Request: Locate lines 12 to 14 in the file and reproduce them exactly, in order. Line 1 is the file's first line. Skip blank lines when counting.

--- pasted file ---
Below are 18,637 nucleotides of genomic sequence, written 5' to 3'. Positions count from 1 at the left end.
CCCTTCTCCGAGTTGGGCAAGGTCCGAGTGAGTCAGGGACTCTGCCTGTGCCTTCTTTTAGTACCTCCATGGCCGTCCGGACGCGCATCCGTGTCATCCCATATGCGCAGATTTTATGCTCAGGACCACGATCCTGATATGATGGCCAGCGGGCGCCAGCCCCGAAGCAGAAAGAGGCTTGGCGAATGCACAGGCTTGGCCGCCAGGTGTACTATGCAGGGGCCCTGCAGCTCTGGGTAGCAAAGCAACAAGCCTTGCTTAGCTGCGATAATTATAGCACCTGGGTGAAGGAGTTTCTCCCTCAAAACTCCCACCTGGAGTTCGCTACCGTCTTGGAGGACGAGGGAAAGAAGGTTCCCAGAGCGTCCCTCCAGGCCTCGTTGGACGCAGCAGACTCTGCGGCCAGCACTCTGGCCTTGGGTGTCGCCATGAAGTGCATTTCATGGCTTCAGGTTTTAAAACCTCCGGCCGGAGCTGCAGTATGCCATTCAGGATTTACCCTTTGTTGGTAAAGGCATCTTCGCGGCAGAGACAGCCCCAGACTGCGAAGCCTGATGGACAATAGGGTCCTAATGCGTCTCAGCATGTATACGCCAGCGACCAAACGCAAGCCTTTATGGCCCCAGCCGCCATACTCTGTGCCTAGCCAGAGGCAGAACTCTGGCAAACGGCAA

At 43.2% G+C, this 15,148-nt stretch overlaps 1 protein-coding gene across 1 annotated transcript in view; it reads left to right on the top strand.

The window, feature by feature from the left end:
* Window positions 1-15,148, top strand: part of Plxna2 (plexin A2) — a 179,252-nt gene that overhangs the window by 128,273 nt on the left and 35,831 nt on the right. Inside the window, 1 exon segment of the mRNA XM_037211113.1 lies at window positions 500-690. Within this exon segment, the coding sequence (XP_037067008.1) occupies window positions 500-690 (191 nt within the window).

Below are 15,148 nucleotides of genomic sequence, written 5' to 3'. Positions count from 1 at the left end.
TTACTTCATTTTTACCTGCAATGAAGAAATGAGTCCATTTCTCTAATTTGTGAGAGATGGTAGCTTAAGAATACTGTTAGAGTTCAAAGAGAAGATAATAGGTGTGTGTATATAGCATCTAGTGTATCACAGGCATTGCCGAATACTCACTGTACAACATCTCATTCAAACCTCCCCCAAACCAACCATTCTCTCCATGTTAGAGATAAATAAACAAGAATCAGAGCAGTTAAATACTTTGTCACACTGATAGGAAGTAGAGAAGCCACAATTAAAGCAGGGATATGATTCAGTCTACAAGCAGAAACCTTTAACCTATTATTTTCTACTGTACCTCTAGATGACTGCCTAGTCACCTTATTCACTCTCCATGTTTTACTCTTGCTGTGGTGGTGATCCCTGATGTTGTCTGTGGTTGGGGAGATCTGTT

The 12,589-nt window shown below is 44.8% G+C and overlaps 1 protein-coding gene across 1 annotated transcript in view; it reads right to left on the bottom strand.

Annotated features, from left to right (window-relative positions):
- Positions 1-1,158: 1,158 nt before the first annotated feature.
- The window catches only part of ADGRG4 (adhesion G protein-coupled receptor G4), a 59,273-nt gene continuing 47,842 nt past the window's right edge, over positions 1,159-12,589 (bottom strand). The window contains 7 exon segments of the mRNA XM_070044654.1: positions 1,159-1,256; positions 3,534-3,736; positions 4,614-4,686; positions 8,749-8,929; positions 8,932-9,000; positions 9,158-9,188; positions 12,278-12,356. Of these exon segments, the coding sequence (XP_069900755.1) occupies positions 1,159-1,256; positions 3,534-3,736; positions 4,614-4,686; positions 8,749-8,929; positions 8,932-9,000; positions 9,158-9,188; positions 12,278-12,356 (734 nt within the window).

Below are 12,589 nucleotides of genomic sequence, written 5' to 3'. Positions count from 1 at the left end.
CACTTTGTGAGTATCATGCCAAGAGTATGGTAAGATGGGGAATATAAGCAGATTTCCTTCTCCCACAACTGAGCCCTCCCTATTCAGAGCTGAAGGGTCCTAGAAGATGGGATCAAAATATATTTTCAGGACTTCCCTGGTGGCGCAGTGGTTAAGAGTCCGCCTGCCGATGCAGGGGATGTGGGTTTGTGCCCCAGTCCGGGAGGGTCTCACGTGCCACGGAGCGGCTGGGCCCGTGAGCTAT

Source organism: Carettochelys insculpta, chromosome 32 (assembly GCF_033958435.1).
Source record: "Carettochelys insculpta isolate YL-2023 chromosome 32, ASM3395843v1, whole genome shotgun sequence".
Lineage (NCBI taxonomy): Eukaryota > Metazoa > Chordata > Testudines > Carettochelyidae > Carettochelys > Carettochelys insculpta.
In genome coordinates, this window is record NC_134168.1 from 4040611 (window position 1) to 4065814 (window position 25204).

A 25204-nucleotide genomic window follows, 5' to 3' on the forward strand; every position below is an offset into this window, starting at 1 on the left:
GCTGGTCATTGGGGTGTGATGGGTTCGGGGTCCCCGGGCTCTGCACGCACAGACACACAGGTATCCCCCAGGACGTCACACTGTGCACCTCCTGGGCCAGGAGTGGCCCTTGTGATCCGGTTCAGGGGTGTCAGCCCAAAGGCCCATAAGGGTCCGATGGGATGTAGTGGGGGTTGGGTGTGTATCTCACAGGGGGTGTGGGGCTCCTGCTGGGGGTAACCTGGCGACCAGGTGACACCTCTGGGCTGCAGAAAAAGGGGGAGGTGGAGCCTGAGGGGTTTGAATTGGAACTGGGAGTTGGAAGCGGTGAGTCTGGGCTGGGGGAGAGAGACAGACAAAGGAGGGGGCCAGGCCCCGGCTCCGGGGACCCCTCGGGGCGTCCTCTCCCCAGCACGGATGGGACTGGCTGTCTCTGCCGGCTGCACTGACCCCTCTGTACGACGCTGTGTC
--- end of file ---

Below are 12,589 nucleotides of genomic sequence, written 5' to 3'. Positions count from 1 at the left end.
CACTTTGTGAGTATCATGCCAAGAGTATGGTAAGATGGGGAATATAAGCAGATTTCCTTCTCCCACAACTGAGCCCTCCCTATTCAGAGCTGAAGGGTCCTAGAAGATGGGATCAAAATATATTTTCAGGACTTCCCTGGTGGCGCAGTGGTTAAGAGTCCGCCTGCCGATGCAGGGGATGTGGGTTTGTGCCCCAGTCCGGGAGGGTCTCACGTGCCACGGAGCGGCTGGGCCCGTGAGCTAT

Source organism: Carettochelys insculpta, chromosome 32 (assembly GCF_033958435.1).